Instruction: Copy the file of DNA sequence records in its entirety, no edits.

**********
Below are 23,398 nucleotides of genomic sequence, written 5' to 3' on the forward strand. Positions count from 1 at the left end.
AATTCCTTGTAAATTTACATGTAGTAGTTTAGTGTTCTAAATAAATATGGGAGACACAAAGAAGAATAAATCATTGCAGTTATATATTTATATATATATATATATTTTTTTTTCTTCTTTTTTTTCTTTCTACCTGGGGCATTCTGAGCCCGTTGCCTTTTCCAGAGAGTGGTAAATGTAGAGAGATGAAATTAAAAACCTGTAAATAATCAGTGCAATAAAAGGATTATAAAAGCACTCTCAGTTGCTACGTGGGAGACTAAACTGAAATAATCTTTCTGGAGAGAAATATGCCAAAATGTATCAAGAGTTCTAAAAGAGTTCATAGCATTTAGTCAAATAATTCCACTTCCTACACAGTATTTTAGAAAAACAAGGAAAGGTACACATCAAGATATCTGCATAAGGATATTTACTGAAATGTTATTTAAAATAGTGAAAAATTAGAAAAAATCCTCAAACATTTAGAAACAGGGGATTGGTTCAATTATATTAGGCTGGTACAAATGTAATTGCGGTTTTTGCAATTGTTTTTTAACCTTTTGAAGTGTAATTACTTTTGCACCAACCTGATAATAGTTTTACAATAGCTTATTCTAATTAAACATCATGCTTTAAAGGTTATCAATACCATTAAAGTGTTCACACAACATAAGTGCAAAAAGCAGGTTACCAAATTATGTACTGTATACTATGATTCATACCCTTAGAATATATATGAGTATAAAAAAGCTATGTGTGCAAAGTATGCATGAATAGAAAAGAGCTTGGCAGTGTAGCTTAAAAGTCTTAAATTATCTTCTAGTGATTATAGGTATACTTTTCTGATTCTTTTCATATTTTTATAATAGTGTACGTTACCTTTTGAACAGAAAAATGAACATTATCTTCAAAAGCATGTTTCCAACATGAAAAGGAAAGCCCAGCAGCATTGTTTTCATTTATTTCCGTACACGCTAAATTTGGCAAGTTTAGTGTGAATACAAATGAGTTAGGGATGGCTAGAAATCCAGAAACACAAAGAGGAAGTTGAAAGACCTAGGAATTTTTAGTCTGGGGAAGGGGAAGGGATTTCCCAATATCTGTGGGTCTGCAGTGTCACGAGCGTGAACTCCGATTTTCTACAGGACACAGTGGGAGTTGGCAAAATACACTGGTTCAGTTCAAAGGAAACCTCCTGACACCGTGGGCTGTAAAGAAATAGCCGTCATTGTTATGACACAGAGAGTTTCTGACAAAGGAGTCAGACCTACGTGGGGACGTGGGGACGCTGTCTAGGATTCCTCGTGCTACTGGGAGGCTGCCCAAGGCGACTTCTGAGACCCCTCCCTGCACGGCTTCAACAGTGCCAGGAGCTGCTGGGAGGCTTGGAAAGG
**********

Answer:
Below are 23,398 nucleotides of genomic sequence, written 5' to 3' on the forward strand. Positions count from 1 at the left end.
AATTCCTTGTAAATTTACATGTAGTAGTTTAGTGTTCTAAATAAATATGGGAGACACAAAGAAGAATAAATCATTGCAGTTATATATTTATATATATATATATATTTTTTTTTCTTCTTTTTTTTCTTTCTACCTGGGGCATTCTGAGCCCGTTGCCTTTTCCAGAGAGTGGTAAATGTAGAGAGATGAAATTAAAAACCTGTAAATAATCAGTGCAATAAAAGGATTATAAAAGCACTCTCAGTTGCTACGTGGGAGACTAAACTGAAATAATCTTTCTGGAGAGAAATATGCCAAAATGTATCAAGAGTTCTAAAAGAGTTCATAGCATTTAGTCAAATAATTCCACTTCCTACACAGTATTTTAGAAAAACAAGGAAAGGTACACATCAAGATATCTGCATAAGGATATTTACTGAAATGTTATTTAAAATAGTGAAAAATTAGAAAAAATCCTCAAACATTTAGAAACAGGGGATTGGTTCAATTATATTAGGCTGGTACAAATGTAATTGCGGTTTTTGCAATTGTTTTTTAACCTTTTGAAGTGTAATTACTTTTGCACCAACCTGATAATAGTTTTACAATAGCTTATTCTAATTAAACATCATGCTTTAAAGGTTATCAATACCATTAAAGTGTTCACACAACATAAGTGCAAAAAGCAGGTTACCAAATTATGTACTGTATACTATGATTCATACCCTTAGAATATATATGAGTATAAAAAAGCTATGTGTGCAAAGTATGCATGAATAGAAAAGAGCTTGGCAGTGTAGCTTAAAAGTCTTAAATTATCTTCTAGTGATTATAGGTATACTTTTCTGATTCTTTTCATATTTTTATAATAGTGTACGTTACCTTTTGAACAGAAAAATGAACATTATCTTCAAAAGCATGTTTCCAACATGAAAAGGAAAGCCCAGCAGCATTGTTTTCATTTATTTCCGTACACGCTAAATTTGGCAAGTTTAGTGTGAATACAAATGAGTTAGGGATGGCTAGAAATCCAGAAACACAAAGAGGAAGTTGAAAGACCTAGGAATTTTTAGTCTGGGGAAGGGGAAGGGATTTCCCAATATCTGTGGGTCTGCAGTGTCACGAGCGTGAACTCCGATTTTCTACAGGACACAGTGGGAGTTGGCAAAATACACTGGTTCAGTTCAAAGGAAACCTCCTGACACCGTGGGCTGTAAAGAAATAGCCGTCATTGTTATGACACAGAGAGTTTCTGACAAAGGAGTCAGACCTACGTGGGGACGTGGGGACGCTGTCTAGGATTCCTCGTGCTACTGGGAGGCTGCCCAAGGCGACTTCTGAGACCCCTCCCTGCACGGCTTCAACAGTGCCAGGAGCTGCTGGGAGGCTTGGAAAGG